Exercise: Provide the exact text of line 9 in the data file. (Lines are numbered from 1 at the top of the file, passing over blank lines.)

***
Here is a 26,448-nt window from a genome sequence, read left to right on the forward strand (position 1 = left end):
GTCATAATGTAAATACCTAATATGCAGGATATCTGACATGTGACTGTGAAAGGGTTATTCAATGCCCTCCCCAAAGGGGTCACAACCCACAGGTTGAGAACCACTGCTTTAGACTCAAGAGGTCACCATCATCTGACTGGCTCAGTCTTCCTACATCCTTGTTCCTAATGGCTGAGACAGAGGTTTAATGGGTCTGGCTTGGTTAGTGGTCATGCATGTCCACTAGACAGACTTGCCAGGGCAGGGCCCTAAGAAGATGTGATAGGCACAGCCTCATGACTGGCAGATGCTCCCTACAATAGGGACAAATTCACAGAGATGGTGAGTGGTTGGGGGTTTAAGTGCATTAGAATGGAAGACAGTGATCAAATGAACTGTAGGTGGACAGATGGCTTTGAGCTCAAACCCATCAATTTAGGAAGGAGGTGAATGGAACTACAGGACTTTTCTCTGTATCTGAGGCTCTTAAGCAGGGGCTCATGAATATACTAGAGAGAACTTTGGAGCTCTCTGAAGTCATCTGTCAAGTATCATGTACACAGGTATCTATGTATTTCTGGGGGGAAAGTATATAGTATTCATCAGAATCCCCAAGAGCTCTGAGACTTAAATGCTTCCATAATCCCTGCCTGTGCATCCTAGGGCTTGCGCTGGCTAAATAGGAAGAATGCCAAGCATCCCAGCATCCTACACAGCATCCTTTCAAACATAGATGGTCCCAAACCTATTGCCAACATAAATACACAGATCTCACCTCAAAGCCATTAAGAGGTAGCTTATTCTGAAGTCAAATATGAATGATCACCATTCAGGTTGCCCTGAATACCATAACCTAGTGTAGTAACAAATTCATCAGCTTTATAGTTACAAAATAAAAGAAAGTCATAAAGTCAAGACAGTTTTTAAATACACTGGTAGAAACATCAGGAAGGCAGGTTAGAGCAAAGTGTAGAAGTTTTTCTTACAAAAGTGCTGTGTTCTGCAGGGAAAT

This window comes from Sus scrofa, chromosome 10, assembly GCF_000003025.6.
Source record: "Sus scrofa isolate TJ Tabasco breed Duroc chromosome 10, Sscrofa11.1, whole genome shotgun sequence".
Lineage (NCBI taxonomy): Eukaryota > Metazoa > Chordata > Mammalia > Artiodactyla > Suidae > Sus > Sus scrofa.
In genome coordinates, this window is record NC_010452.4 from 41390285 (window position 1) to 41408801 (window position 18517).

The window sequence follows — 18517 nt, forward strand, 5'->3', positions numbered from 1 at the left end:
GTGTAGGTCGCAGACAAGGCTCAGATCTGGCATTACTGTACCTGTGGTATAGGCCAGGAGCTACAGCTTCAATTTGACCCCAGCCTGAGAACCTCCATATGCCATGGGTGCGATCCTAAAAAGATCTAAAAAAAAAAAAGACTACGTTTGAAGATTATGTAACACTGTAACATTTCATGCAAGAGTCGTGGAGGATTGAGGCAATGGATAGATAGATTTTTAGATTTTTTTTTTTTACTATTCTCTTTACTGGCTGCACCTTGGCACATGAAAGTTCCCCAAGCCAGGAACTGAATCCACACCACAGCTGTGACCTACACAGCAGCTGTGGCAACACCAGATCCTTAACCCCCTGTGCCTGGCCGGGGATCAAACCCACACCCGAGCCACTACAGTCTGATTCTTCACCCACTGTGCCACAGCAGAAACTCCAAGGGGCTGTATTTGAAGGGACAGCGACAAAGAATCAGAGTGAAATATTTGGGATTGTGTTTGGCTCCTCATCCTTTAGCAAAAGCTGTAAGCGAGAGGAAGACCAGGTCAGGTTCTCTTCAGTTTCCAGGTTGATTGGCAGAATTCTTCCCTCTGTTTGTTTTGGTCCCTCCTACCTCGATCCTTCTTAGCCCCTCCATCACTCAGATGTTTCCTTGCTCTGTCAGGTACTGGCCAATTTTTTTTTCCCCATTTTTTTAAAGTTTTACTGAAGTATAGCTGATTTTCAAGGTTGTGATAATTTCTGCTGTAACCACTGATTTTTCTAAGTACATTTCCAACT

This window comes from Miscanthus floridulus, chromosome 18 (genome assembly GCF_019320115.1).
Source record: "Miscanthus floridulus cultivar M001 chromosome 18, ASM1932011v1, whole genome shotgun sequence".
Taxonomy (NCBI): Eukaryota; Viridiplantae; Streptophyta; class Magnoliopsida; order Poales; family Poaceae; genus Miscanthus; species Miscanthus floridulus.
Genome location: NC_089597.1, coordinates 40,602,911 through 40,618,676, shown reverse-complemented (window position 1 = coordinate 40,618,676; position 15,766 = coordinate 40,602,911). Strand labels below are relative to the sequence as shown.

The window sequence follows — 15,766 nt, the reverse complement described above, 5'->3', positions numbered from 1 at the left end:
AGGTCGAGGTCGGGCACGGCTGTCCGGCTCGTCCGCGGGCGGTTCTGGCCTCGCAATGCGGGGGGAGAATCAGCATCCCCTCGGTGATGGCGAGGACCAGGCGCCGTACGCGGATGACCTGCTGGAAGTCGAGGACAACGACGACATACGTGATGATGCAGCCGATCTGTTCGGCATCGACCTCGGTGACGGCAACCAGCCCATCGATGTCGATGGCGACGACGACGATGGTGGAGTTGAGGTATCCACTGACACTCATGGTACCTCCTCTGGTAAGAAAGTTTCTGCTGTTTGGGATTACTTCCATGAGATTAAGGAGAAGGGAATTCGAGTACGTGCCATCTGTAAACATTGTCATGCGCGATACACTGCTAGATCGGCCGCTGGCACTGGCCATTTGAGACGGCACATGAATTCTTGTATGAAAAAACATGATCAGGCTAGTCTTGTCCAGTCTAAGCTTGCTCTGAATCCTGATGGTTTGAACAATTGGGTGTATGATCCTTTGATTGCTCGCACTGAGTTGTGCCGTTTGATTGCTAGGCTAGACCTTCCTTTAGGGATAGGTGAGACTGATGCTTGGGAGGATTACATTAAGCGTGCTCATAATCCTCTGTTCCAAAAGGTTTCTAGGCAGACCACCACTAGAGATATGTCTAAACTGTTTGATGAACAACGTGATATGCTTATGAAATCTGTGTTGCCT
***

This window comes from Miscanthus floridulus, chromosome 18 (genome assembly GCF_019320115.1).